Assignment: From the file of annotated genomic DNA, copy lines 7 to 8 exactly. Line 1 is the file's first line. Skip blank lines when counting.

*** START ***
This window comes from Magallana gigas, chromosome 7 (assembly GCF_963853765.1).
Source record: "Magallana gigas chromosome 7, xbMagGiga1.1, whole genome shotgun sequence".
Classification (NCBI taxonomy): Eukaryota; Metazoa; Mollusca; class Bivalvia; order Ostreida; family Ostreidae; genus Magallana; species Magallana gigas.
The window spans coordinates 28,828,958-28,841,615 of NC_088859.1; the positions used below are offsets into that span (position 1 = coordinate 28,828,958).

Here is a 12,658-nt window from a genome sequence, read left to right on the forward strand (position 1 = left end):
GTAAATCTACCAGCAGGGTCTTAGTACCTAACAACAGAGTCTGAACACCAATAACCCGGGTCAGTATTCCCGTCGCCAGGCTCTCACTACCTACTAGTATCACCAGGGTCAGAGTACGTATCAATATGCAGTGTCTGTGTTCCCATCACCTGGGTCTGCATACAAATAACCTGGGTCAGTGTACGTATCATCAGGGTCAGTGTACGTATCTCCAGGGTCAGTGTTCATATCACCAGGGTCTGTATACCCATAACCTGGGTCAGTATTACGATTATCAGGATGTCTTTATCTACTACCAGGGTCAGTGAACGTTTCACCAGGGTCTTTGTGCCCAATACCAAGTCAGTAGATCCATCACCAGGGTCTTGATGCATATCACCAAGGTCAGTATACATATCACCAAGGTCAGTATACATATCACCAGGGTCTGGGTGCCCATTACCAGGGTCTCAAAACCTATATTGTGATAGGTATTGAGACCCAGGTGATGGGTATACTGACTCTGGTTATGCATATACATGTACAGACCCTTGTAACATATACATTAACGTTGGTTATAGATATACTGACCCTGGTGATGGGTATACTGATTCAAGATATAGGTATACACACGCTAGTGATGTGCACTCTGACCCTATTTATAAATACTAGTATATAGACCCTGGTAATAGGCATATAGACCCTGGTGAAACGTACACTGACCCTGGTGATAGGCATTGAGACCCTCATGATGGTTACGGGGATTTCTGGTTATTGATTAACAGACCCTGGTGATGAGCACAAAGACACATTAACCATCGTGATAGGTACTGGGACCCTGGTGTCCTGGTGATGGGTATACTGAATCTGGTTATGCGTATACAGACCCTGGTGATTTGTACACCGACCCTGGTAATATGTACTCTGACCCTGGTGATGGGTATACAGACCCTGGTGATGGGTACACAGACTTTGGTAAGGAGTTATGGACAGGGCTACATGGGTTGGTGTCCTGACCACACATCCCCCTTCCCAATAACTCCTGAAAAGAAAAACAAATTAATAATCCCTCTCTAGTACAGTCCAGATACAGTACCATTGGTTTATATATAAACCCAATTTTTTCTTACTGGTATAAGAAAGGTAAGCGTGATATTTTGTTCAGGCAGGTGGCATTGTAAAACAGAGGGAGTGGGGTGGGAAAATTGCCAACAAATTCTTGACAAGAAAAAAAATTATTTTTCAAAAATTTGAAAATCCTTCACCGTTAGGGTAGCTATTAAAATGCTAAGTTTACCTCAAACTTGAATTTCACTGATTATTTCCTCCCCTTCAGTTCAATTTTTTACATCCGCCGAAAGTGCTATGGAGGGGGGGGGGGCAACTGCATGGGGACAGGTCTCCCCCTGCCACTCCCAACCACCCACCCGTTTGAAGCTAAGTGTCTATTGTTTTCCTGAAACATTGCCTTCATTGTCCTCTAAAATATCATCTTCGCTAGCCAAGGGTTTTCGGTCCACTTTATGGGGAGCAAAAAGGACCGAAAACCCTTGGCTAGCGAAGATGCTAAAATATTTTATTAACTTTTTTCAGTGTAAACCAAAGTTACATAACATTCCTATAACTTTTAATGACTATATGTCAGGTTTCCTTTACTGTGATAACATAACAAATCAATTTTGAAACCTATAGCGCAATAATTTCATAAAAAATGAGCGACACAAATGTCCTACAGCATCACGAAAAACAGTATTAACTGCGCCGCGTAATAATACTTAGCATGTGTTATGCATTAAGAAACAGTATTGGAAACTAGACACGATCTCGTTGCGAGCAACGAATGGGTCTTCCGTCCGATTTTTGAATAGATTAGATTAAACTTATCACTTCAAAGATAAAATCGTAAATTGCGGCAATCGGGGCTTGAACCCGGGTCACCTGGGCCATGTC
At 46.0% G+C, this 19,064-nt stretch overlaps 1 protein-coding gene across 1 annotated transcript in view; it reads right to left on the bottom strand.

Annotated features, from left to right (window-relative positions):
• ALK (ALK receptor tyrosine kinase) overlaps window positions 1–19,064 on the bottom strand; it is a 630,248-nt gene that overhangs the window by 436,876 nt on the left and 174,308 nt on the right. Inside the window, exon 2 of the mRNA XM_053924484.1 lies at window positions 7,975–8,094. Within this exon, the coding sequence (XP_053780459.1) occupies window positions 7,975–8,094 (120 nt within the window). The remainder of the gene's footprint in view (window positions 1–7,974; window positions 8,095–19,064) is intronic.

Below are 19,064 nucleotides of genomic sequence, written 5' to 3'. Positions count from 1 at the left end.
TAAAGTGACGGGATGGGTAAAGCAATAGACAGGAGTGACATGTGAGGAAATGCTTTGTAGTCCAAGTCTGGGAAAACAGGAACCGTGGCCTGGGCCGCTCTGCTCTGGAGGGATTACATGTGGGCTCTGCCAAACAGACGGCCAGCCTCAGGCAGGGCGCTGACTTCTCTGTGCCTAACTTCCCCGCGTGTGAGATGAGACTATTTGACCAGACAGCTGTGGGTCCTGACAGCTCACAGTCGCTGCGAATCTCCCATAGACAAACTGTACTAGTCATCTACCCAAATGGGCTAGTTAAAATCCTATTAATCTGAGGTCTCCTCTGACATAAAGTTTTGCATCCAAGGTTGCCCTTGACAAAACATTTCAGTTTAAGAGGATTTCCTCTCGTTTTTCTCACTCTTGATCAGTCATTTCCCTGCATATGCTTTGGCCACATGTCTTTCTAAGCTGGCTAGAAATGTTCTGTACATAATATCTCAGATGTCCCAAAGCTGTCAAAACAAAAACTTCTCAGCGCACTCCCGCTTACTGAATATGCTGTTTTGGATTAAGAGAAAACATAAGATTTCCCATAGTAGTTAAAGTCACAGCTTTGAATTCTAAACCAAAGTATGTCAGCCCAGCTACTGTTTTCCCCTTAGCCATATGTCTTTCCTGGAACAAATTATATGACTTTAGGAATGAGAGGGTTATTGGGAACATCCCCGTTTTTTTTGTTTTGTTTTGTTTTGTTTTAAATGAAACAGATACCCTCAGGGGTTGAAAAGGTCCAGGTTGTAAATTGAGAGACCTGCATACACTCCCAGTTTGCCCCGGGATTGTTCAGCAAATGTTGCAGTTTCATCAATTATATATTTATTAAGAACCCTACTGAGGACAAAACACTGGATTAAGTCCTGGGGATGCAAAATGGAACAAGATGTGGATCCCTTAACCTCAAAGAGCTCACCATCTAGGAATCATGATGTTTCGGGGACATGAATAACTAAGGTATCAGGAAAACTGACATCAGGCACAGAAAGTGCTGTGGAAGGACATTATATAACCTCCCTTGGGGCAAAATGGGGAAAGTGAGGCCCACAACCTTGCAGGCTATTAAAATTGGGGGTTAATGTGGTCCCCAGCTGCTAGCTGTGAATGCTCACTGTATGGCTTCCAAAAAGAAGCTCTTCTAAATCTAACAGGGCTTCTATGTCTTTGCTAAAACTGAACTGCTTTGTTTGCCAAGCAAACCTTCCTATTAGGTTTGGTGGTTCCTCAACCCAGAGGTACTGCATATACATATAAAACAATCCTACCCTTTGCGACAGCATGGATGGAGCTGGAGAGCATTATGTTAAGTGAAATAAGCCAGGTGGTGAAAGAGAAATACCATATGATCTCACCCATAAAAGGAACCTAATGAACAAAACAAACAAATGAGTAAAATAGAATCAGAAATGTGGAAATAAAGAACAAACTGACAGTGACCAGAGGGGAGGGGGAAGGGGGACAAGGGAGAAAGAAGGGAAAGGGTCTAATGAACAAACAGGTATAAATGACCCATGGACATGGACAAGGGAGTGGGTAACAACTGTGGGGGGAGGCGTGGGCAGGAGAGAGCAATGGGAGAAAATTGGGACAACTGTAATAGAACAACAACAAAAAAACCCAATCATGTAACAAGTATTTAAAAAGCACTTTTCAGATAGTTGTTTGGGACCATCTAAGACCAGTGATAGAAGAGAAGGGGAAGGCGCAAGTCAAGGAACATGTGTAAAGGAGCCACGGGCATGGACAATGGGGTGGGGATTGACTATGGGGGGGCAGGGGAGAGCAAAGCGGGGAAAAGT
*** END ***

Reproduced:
At 46.0% G+C, this 19,064-nt stretch overlaps 1 protein-coding gene across 1 annotated transcript in view; it reads right to left on the bottom strand.

Annotated features, from left to right (window-relative positions):